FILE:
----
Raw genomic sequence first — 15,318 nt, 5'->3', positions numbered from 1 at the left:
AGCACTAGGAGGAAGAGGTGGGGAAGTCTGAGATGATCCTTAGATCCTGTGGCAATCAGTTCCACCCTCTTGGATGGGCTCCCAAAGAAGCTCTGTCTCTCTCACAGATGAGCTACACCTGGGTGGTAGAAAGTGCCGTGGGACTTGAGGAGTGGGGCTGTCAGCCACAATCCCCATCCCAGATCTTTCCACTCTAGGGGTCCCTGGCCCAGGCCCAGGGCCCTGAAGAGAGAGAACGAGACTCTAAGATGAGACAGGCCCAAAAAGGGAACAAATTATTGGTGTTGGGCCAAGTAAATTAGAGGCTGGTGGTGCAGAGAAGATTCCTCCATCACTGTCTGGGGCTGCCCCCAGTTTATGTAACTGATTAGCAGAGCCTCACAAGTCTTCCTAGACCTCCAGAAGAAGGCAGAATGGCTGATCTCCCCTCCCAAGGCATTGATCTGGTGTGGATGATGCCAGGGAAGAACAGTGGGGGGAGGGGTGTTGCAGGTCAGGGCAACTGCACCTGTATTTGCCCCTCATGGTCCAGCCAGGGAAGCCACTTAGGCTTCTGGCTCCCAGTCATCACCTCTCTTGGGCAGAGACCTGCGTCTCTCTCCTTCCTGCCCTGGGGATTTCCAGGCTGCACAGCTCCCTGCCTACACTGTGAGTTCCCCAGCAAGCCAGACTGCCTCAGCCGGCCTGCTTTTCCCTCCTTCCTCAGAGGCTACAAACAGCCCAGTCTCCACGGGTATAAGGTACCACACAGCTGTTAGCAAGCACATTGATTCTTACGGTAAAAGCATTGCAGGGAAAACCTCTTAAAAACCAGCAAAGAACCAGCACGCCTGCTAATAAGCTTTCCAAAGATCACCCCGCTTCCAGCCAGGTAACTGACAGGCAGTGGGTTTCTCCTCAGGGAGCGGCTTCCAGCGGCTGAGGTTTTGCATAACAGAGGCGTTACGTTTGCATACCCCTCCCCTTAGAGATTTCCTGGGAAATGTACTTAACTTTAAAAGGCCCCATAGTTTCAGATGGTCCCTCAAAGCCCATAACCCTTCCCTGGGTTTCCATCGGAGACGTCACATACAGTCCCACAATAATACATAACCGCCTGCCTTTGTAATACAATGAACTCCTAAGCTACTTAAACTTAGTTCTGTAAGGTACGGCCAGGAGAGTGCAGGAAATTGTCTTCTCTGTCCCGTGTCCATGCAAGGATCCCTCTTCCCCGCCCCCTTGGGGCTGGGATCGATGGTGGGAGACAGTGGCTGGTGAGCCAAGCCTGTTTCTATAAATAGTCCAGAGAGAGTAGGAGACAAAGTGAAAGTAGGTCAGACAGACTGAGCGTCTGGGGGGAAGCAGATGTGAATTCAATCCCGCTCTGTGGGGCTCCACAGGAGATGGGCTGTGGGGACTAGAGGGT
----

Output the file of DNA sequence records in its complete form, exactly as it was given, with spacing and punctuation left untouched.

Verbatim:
Raw genomic sequence first — 15,318 nt, 5'->3', positions numbered from 1 at the left:
AGCACTAGGAGGAAGAGGTGGGGAAGTCTGAGATGATCCTTAGATCCTGTGGCAATCAGTTCCACCCTCTTGGATGGGCTCCCAAAGAAGCTCTGTCTCTCTCACAGATGAGCTACACCTGGGTGGTAGAAAGTGCCGTGGGACTTGAGGAGTGGGGCTGTCAGCCACAATCCCCATCCCAGATCTTTCCACTCTAGGGGTCCCTGGCCCAGGCCCAGGGCCCTGAAGAGAGAGAACGAGACTCTAAGATGAGACAGGCCCAAAAAGGGAACAAATTATTGGTGTTGGGCCAAGTAAATTAGAGGCTGGTGGTGCAGAGAAGATTCCTCCATCACTGTCTGGGGCTGCCCCCAGTTTATGTAACTGATTAGCAGAGCCTCACAAGTCTTCCTAGACCTCCAGAAGAAGGCAGAATGGCTGATCTCCCCTCCCAAGGCATTGATCTGGTGTGGATGATGCCAGGGAAGAACAGTGGGGGGAGGGGTGTTGCAGGTCAGGGCAACTGCACCTGTATTTGCCCCTCATGGTCCAGCCAGGGAAGCCACTTAGGCTTCTGGCTCCCAGTCATCACCTCTCTTGGGCAGAGACCTGCGTCTCTCTCCTTCCTGCCCTGGGGATTTCCAGGCTGCACAGCTCCCTGCCTACACTGTGAGTTCCCCAGCAAGCCAGACTGCCTCAGCCGGCCTGCTTTTCCCTCCTTCCTCAGAGGCTACAAACAGCCCAGTCTCCACGGGTATAAGGTACCACACAGCTGTTAGCAAGCACATTGATTCTTACGGTAAAAGCATTGCAGGGAAAACCTCTTAAAAACCAGCAAAGAACCAGCACGCCTGCTAATAAGCTTTCCAAAGATCACCCCGCTTCCAGCCAGGTAACTGACAGGCAGTGGGTTTCTCCTCAGGGAGCGGCTTCCAGCGGCTGAGGTTTTGCATAACAGAGGCGTTACGTTTGCATACCCCTCCCCTTAGAGATTTCCTGGGAAATGTACTTAACTTTAAAAGGCCCCATAGTTTCAGATGGTCCCTCAAAGCCCATAACCCTTCCCTGGGTTTCCATCGGAGACGTCACATACAGTCCCACAATAATACATAACCGCCTGCCTTTGTAATACAATGAACTCCTAAGCTACTTAAACTTAGTTCTGTAAGGTACGGCCAGGAGAGTGCAGGAAATTGTCTTCTCTGTCCCGTGTCCATGCAAGGATCCCTCTTCCCCGCCCCCTTGGGGCTGGGATCGATGGTGGGAGACAGTGGCTGGTGAGCCAAGCCTGTTTCTATAAATAGTCCAGAGAGAGTAGGAGACAAAGTGAAAGTAGGTCAGACAGACTGAGCGTCTGGGGGGAAGCAGATGTGAATTCAATCCCGCTCTGTGGGGCTCCACAGGAGATGGGCTGTGGGGACTAGAGGGT